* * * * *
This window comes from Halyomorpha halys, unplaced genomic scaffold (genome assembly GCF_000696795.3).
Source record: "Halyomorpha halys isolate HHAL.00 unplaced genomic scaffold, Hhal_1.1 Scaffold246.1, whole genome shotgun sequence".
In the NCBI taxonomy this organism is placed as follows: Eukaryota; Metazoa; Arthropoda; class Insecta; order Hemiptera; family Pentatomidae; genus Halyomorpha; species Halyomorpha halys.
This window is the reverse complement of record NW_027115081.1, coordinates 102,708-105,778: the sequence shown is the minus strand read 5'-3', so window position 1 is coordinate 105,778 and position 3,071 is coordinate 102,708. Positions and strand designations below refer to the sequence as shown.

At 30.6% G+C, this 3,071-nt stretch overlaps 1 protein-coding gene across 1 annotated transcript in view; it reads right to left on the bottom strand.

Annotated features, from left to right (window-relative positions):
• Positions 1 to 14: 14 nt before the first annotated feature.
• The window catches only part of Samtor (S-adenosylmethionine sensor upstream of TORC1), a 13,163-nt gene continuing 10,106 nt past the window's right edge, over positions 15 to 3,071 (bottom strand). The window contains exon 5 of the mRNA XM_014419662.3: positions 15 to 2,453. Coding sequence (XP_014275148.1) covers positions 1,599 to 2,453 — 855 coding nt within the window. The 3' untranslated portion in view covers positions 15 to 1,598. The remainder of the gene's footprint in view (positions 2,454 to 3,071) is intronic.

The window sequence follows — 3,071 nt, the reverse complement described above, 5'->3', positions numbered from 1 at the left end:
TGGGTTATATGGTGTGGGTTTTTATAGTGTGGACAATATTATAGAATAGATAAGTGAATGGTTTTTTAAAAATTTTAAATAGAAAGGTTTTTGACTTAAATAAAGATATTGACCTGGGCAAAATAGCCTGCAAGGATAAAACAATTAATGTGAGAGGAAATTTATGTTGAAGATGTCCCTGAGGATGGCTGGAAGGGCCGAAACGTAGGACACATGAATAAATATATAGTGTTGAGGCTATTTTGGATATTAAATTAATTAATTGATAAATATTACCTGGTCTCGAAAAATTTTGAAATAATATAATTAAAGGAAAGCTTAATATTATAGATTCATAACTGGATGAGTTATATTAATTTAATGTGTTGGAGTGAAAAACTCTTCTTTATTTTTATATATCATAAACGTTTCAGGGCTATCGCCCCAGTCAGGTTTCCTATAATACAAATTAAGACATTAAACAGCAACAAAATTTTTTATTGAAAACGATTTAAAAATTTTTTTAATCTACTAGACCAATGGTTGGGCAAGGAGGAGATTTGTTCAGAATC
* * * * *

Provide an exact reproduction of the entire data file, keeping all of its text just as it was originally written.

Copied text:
This window comes from Halyomorpha halys, unplaced genomic scaffold (genome assembly GCF_000696795.3).
Source record: "Halyomorpha halys isolate HHAL.00 unplaced genomic scaffold, Hhal_1.1 Scaffold246.1, whole genome shotgun sequence".
In the NCBI taxonomy this organism is placed as follows: Eukaryota; Metazoa; Arthropoda; class Insecta; order Hemiptera; family Pentatomidae; genus Halyomorpha; species Halyomorpha halys.
This window is the reverse complement of record NW_027115081.1, coordinates 102,708-105,778: the sequence shown is the minus strand read 5'-3', so window position 1 is coordinate 105,778 and position 3,071 is coordinate 102,708. Positions and strand designations below refer to the sequence as shown.

At 30.6% G+C, this 3,071-nt stretch overlaps 1 protein-coding gene across 1 annotated transcript in view; it reads right to left on the bottom strand.

Annotated features, from left to right (window-relative positions):
• Positions 1 to 14: 14 nt before the first annotated feature.
• The window catches only part of Samtor (S-adenosylmethionine sensor upstream of TORC1), a 13,163-nt gene continuing 10,106 nt past the window's right edge, over positions 15 to 3,071 (bottom strand). The window contains exon 5 of the mRNA XM_014419662.3: positions 15 to 2,453. Coding sequence (XP_014275148.1) covers positions 1,599 to 2,453 — 855 coding nt within the window. The 3' untranslated portion in view covers positions 15 to 1,598. The remainder of the gene's footprint in view (positions 2,454 to 3,071) is intronic.

The window sequence follows — 3,071 nt, the reverse complement described above, 5'->3', positions numbered from 1 at the left end:
TGGGTTATATGGTGTGGGTTTTTATAGTGTGGACAATATTATAGAATAGATAAGTGAATGGTTTTTTAAAAATTTTAAATAGAAAGGTTTTTGACTTAAATAAAGATATTGACCTGGGCAAAATAGCCTGCAAGGATAAAACAATTAATGTGAGAGGAAATTTATGTTGAAGATGTCCCTGAGGATGGCTGGAAGGGCCGAAACGTAGGACACATGAATAAATATATAGTGTTGAGGCTATTTTGGATATTAAATTAATTAATTGATAAATATTACCTGGTCTCGAAAAATTTTGAAATAATATAATTAAAGGAAAGCTTAATATTATAGATTCATAACTGGATGAGTTATATTAATTTAATGTGTTGGAGTGAAAAACTCTTCTTTATTTTTATATATCATAAACGTTTCAGGGCTATCGCCCCAGTCAGGTTTCCTATAATACAAATTAAGACATTAAACAGCAACAAAATTTTTTATTGAAAACGATTTAAAAATTTTTTTAATCTACTAGACCAATGGTTGGGCAAGGAGGAGATTTGTTCAGAATC